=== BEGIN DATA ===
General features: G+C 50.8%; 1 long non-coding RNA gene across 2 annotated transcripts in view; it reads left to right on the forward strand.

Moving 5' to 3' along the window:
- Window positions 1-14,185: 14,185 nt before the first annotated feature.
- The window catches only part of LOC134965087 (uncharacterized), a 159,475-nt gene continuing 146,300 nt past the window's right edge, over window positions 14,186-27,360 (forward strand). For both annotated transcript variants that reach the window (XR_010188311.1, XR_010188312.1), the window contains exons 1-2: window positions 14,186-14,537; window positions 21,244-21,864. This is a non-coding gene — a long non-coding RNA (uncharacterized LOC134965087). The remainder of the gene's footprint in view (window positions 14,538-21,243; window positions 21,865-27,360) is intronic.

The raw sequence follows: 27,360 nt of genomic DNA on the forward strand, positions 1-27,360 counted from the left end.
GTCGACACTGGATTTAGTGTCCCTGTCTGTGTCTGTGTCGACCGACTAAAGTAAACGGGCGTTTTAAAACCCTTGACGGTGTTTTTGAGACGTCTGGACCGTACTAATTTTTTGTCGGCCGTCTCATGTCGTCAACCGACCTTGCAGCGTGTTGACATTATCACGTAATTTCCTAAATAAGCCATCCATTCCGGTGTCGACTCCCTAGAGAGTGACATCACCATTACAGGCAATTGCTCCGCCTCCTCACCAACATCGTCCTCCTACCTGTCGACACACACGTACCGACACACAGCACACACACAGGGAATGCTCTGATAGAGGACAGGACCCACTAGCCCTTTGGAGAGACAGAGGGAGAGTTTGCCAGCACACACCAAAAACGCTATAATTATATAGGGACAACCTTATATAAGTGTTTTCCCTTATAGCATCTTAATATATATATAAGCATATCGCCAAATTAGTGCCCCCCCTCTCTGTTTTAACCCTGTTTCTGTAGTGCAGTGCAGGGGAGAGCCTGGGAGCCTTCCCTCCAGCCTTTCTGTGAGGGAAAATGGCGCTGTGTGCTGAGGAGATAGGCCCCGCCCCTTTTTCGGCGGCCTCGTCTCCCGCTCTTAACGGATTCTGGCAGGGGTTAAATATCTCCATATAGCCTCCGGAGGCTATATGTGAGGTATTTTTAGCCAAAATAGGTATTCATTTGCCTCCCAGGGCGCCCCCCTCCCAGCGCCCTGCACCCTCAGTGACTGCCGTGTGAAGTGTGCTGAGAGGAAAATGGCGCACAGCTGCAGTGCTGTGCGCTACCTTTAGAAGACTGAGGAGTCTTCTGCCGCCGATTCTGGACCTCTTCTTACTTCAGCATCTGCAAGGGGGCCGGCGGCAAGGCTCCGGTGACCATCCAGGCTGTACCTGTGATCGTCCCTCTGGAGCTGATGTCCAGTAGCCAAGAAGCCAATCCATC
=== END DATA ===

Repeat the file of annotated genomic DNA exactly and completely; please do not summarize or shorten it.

General features: G+C 50.8%; 1 long non-coding RNA gene across 2 annotated transcripts in view; it reads left to right on the forward strand.

Moving 5' to 3' along the window:
- Window positions 1-14,185: 14,185 nt before the first annotated feature.
- The window catches only part of LOC134965087 (uncharacterized), a 159,475-nt gene continuing 146,300 nt past the window's right edge, over window positions 14,186-27,360 (forward strand). For both annotated transcript variants that reach the window (XR_010188311.1, XR_010188312.1), the window contains exons 1-2: window positions 14,186-14,537; window positions 21,244-21,864. This is a non-coding gene — a long non-coding RNA (uncharacterized LOC134965087). The remainder of the gene's footprint in view (window positions 14,538-21,243; window positions 21,865-27,360) is intronic.

The raw sequence follows: 27,360 nt of genomic DNA on the forward strand, positions 1-27,360 counted from the left end.
GTCGACACTGGATTTAGTGTCCCTGTCTGTGTCTGTGTCGACCGACTAAAGTAAACGGGCGTTTTAAAACCCTTGACGGTGTTTTTGAGACGTCTGGACCGTACTAATTTTTTGTCGGCCGTCTCATGTCGTCAACCGACCTTGCAGCGTGTTGACATTATCACGTAATTTCCTAAATAAGCCATCCATTCCGGTGTCGACTCCCTAGAGAGTGACATCACCATTACAGGCAATTGCTCCGCCTCCTCACCAACATCGTCCTCCTACCTGTCGACACACACGTACCGACACACAGCACACACACAGGGAATGCTCTGATAGAGGACAGGACCCACTAGCCCTTTGGAGAGACAGAGGGAGAGTTTGCCAGCACACACCAAAAACGCTATAATTATATAGGGACAACCTTATATAAGTGTTTTCCCTTATAGCATCTTAATATATATATAAGCATATCGCCAAATTAGTGCCCCCCCTCTCTGTTTTAACCCTGTTTCTGTAGTGCAGTGCAGGGGAGAGCCTGGGAGCCTTCCCTCCAGCCTTTCTGTGAGGGAAAATGGCGCTGTGTGCTGAGGAGATAGGCCCCGCCCCTTTTTCGGCGGCCTCGTCTCCCGCTCTTAACGGATTCTGGCAGGGGTTAAATATCTCCATATAGCCTCCGGAGGCTATATGTGAGGTATTTTTAGCCAAAATAGGTATTCATTTGCCTCCCAGGGCGCCCCCCTCCCAGCGCCCTGCACCCTCAGTGACTGCCGTGTGAAGTGTGCTGAGAGGAAAATGGCGCACAGCTGCAGTGCTGTGCGCTACCTTTAGAAGACTGAGGAGTCTTCTGCCGCCGATTCTGGACCTCTTCTTACTTCAGCATCTGCAAGGGGGCCGGCGGCAAGGCTCCGGTGACCATCCAGGCTGTACCTGTGATCGTCCCTCTGGAGCTGATGTCCAGTAGCCAAGAAGCCAATCCATC